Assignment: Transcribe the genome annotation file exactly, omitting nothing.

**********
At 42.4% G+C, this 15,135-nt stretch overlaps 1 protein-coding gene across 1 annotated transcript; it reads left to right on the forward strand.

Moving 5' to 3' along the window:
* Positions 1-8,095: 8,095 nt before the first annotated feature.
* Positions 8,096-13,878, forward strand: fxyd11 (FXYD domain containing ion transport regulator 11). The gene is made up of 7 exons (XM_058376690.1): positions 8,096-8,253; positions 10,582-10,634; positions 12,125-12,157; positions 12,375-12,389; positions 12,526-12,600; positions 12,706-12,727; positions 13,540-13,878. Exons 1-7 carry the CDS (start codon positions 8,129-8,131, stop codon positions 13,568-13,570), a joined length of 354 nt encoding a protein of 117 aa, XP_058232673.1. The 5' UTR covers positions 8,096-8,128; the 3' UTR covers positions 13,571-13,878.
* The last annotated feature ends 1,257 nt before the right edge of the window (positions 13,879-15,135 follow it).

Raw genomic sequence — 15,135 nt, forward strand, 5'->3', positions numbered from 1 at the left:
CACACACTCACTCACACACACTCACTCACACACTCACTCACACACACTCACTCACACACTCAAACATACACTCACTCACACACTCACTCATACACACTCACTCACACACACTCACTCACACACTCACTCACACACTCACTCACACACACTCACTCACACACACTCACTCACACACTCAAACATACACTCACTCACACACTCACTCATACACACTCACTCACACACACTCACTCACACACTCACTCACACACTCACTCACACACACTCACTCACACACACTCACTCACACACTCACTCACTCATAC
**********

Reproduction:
At 42.4% G+C, this 15,135-nt stretch overlaps 1 protein-coding gene across 1 annotated transcript; it reads left to right on the forward strand.

Moving 5' to 3' along the window:
* Positions 1-8,095: 8,095 nt before the first annotated feature.
* Positions 8,096-13,878, forward strand: fxyd11 (FXYD domain containing ion transport regulator 11). The gene is made up of 7 exons (XM_058376690.1): positions 8,096-8,253; positions 10,582-10,634; positions 12,125-12,157; positions 12,375-12,389; positions 12,526-12,600; positions 12,706-12,727; positions 13,540-13,878. Exons 1-7 carry the CDS (start codon positions 8,129-8,131, stop codon positions 13,568-13,570), a joined length of 354 nt encoding a protein of 117 aa, XP_058232673.1. The 5' UTR covers positions 8,096-8,128; the 3' UTR covers positions 13,571-13,878.
* The last annotated feature ends 1,257 nt before the right edge of the window (positions 13,879-15,135 follow it).

Raw genomic sequence — 15,135 nt, forward strand, 5'->3', positions numbered from 1 at the left:
CACACACTCACTCACACACACTCACTCACACACTCACTCACACACACTCACTCACACACTCAAACATACACTCACTCACACACTCACTCATACACACTCACTCACACACACTCACTCACACACTCACTCACACACTCACTCACACACACTCACTCACACACACTCACTCACACACTCAAACATACACTCACTCACACACTCACTCATACACACTCACTCACACACACTCACTCACACACTCACTCACACACTCACTCACACACACTCACTCACACACACTCACTCACACACTCACTCACTCATAC